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VOL. 8 | NO. 18 | Saturday, April 25, 2015


Terry McCormick

Several Reasons for Titans Not to Take Mariota in NFL Draft


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As the NFL Draft edges ever closer, the Tennessee Titans appear to hold the key.

The Titans hold the No. 2 pick in the draft, which begins April 30, and could go any number of directions with the choice.

Assuming the Tampa Bay Bucs are zoned in on Jameis Winston at No. 1, the Titans will go one of three ways with that second pick:

Oregon’s Marcus Mariota, the reigning Heisman Trophy winner, throws for NFL scouts during Pro Day at the University of Oregon.

(AP Photo/Ryan Kang)

• They could draft Oregon quarterback Marcus Mariota, the reigning Heisman Trophy winner, and immediately make him the face of the franchise.

• They could decide that 2014 rookie Zach Mettenberger is capable enough at quarterback and choose a potential difference-maker at another position. That likely would be Southern Cal defensive lineman Leonard Williams, believed by many to be the most talented player available in this draft.

• They could trade the pick for multiple picks or a package that might include draft picks and an established player.

A rumored trade involving San Diego Chargers quarterback Philip Rivers – who grew up about 100 miles away in Decatur, Alabama – persists in the media, and though such a trade would appear to be a long shot, the fact that the Chargers worked out Mariota last week has given the Rivers-to-Tennessee speculation continued life.

Any of the above options would involve risk.

But the most intriguing option might be selecting Mariota.

On the positive side, Mariota would be immediate publicity boost for a franchise that hasn’t gotten much attention for at least five years.

The last time the Titans were relevant – outside the Nashville market – was 2009 when Chris Johnson rushed for 2,000 yards to salvage an otherwise forgettable season.

Since that time, the Titans are on their third head coach, second general manager and have fallen completely off the NFL radar in terms of attention.

In other words, they have become the Jaguars.

Drafting a guy like Mariota would certainly inject some life into the franchise, much like the selection of Vince Young did in 2006. That was only temporary, of course, since VY eventually washed out, but his presence did keep the Titans viable for a couple of seasons.

So if choosing Mariota, who appears to be smart, clean-cut and talented, would make the Titans franchise relevant again, what is the downside to the Oregon quarterback?

Glad you asked.

Mariota comes from a spread offense at Oregon, which is about as different from a pro-style offense as you can get and still call it football.

Playing in the read-option means a quarterback is not asked to do many of the simplest things about the game, such as calling plays in the huddle, taking the snap under center or taking a seven-step drop while reading the defense.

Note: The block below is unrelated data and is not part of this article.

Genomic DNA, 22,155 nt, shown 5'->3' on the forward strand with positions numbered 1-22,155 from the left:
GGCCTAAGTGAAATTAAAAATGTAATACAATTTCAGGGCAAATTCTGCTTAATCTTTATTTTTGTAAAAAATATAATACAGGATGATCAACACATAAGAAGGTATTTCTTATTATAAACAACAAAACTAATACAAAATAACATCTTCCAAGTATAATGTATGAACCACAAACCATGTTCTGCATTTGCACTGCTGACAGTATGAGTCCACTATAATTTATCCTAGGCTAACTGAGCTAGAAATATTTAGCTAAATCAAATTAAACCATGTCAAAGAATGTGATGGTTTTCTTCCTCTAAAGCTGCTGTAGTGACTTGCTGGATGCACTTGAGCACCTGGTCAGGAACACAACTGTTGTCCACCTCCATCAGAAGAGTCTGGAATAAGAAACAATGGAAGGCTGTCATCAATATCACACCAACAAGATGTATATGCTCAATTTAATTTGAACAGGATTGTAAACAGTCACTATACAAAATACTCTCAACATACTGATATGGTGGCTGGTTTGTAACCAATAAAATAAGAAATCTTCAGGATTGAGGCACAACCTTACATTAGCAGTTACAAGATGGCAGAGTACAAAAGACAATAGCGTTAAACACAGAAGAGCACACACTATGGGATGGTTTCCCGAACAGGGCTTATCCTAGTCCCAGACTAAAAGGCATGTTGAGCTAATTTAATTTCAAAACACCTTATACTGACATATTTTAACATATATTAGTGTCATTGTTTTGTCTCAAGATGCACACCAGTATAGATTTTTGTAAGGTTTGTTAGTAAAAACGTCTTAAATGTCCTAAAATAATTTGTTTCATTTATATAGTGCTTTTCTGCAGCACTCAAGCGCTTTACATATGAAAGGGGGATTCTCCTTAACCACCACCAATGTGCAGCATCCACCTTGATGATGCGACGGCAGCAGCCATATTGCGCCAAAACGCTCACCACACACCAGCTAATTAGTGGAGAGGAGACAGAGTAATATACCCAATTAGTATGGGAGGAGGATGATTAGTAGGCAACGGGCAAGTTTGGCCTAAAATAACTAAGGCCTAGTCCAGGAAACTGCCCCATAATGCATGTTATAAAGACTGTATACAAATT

Most read-option quarterbacks moving to the NFL have either struggled to adapt or have had to have the offense adjusted to fit their skill-sets. And other than perhaps Russell Wilson in Seattle, no spread QB has really been transformed into a true pocket passer, something Titans coach Ken Whisenhunt covets at the position.

Still, Whisenhunt professed this week to be impressed with Mariota’s skill set.

“I don’t think it’s that hard to project. He’s an impressive player,” the Titans coach said. “I think that one of the things that you underestimate in the spread offense is quarterbacks reading the run blocking schemes as well as the pass blocking schemes, because when you’re read-optioning, you’ve got to know who’s blocking who so you can read the option off of that guy.”

OK, in time, Mariota might make the transition from spread offense scrambler to polished pocket passer.

But most draft experts and analysts believe that process could take two or three years to complete.

The question then becomes do Whisenhunt and GM Ruston Webster have enough shelf life left with the Titans to see such a process through?

Certainly, allowing a rookie quarterback to learn an NFL offense on the fly wouldn’t be an ideal recipe for job security for a coach and general manager coming off a 2-14 season and struggling to reverse fan apathy.

And then there is the family coup that ousted Tommy Smith as CEO. How much leash will new leadership allow Webster and Whisenhunt?

Both men had Smith’s support, but that was before the rug was yanked from under Smith.

There is every chance that, in time, Mariota could become a quality NFL quarterback.

But how long would that take, and can Whisenhunt and Webster afford to wait?

Terry McCormick covers the Titans for TitanInsider.com and is a blogger for 247 Sports NFL Insider.

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